Don’t put the shovel away just yet, La Niña isn’t quite finished with the North Coast.
From December until early March, it has been an unusual winter. Prince Rupert has a long period of weather data dating back to 1908 — which made Feb. 28 special when 16cm of snow fell breaking the previous record of 12cm on the same day in 1908. Then another 15cm of snow fell on March 5, and Environment Canada is forecasting 10cm of snow for Saturday.
Warning preparedness meteorologist Matt MacDonald broke down the data on how this winter compares to the average Prince Rupert winter. From December to February the average temperature was 0.6 C, whereas the normal temperature is usually 2.6 C.
“There are two parts as to why it played out that way,” MacDonald said. “A weak La Niña was with us through the winter bringing colder than normal temperatures in the Pacific Ocean along the equator. That’s in contrast to last winter where we had a record breaking strong El Niño.”
Blame the cold ocean temperatures brought on by La Niña – Prince Rupert has been a full 2 C colder than normal, which is why snow is falling instead of rain. However, this winter has been dry and the piles of snow could have been a lot worse.
Precipitation has only been 35 per cent of what normally falls from the sky. The total precipitation this winter has been approximately 259 mm compared to what the city normally gets this time of year — a sloppy 756 mm of rain (rarely snow).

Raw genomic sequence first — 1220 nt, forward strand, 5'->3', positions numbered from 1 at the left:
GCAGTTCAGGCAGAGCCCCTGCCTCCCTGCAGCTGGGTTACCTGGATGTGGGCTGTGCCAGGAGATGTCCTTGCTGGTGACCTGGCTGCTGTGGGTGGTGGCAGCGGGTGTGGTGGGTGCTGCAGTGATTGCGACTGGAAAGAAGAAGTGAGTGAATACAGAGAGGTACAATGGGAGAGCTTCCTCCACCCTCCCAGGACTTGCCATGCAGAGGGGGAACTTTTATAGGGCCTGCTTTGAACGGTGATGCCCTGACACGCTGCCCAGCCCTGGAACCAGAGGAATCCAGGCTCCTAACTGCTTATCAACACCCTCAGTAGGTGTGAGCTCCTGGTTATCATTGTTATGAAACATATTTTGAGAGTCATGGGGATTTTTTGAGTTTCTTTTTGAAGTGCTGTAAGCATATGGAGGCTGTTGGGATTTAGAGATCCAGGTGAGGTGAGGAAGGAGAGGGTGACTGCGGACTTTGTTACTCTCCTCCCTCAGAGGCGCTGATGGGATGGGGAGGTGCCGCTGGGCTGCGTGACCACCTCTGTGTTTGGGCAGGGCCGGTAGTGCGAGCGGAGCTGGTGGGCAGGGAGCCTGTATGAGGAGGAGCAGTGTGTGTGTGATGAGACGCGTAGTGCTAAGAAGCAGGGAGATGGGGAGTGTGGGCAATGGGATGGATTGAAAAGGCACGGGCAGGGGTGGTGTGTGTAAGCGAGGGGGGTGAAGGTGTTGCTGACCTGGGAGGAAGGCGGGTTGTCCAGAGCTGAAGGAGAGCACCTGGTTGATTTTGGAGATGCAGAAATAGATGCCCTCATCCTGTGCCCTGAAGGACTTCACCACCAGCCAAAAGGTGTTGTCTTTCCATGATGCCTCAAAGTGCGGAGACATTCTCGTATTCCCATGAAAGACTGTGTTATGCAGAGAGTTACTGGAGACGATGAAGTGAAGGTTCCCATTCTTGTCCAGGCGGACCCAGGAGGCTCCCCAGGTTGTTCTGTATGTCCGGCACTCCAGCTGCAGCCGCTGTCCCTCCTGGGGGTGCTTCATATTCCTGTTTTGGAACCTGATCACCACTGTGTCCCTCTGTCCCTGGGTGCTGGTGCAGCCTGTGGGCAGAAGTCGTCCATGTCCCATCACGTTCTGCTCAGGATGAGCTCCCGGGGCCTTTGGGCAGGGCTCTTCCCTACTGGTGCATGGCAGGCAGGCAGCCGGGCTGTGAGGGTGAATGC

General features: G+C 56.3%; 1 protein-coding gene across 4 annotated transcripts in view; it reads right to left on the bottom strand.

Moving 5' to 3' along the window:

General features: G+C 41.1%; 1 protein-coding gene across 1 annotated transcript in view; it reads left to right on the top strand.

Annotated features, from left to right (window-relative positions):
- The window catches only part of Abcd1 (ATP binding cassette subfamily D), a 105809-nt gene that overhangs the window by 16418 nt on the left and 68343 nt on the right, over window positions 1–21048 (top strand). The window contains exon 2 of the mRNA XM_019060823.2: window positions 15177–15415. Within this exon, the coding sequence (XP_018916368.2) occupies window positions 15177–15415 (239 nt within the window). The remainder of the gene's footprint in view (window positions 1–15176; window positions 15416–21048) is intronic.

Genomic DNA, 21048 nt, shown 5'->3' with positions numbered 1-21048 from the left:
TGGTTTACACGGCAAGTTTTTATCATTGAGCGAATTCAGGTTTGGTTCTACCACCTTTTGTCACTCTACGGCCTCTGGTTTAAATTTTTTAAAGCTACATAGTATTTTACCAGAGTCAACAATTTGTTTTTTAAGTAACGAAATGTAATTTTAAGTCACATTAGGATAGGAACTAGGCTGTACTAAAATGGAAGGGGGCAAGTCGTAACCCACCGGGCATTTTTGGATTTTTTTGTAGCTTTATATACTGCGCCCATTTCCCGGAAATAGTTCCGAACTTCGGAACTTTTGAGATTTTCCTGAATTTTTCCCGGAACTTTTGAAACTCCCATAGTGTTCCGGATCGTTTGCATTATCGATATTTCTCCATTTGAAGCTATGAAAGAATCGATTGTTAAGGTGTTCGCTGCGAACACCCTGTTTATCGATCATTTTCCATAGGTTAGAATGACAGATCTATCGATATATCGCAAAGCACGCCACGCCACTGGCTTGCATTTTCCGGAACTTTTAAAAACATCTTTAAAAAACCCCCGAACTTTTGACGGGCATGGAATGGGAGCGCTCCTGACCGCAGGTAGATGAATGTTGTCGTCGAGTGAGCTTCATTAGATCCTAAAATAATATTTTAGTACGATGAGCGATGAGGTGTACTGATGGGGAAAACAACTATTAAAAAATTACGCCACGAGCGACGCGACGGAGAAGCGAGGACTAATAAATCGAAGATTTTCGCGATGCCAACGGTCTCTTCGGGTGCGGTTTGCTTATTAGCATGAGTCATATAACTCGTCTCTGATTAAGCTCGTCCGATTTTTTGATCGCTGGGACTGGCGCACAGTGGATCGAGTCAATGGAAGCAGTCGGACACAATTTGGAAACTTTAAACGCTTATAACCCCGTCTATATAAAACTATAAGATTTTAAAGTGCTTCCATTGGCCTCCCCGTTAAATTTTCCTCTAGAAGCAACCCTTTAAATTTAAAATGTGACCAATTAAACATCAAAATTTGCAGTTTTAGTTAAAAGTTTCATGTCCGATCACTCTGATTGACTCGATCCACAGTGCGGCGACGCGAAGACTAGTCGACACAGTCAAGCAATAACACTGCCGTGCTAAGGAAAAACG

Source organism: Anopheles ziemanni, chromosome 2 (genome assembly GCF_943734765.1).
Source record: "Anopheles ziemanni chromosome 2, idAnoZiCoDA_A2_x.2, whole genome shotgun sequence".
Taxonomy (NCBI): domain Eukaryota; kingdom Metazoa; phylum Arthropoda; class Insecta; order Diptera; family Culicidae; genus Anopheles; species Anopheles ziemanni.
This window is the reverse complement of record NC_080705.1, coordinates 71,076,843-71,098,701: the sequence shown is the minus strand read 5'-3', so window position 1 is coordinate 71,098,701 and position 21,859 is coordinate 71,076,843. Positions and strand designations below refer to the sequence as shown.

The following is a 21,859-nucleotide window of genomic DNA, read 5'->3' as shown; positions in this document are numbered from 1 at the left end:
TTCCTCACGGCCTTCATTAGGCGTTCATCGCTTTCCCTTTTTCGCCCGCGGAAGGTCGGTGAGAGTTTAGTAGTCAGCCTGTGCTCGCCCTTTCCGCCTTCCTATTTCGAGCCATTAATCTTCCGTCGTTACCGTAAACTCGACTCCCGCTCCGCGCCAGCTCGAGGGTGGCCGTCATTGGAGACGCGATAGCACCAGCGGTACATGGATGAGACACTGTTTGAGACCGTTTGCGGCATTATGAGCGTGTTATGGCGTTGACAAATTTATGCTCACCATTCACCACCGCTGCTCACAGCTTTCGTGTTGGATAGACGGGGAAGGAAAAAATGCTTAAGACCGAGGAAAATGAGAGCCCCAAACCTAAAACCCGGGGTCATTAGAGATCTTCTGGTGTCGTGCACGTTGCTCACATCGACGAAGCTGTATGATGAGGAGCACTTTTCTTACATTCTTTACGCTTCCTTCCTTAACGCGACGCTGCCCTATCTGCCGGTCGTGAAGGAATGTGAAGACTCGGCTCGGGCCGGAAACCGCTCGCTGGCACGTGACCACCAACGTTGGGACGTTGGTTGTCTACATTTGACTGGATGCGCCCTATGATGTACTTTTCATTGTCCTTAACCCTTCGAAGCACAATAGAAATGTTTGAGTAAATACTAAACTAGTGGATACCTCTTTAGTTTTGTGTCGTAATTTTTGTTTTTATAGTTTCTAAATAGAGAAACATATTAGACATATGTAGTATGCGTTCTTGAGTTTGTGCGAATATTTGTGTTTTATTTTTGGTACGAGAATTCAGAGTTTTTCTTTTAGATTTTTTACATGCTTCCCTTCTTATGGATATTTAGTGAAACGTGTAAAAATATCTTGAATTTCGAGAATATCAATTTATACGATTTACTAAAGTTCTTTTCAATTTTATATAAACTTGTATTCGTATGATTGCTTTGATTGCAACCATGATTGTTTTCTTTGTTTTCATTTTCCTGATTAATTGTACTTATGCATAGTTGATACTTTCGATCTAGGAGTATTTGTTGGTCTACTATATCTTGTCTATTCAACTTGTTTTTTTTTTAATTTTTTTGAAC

The end of shovelling and brushing is near — but not before a few more flurries, MacDonald explained. The forecast is sunny weather on Thursday and Friday followed by a cold arctic air mass pushing out from the interior of the province bringing highs of 1 C and overnight lows of -7 C.
With the cold air in place and a storm moving onshore on Saturday, there will be another onslaught of snow that will change to rain as the marine air mass flushes out the arctic air. There could be another chance of snow from Sunday night to Monday.
There will be a couple days of normal temperatures on March 18-19, but Environment Canada is forecasting this month to be colder than normal.
“It’s not quite spring just yet. But beyond that, La Niña has fizzled out and we’re back to neutral conditions with ocean temperatures back in the normal,” he said. “We’re forecasting near normal spring.”
If the forecast is right, March is indeed in like a lion, out like a lamb.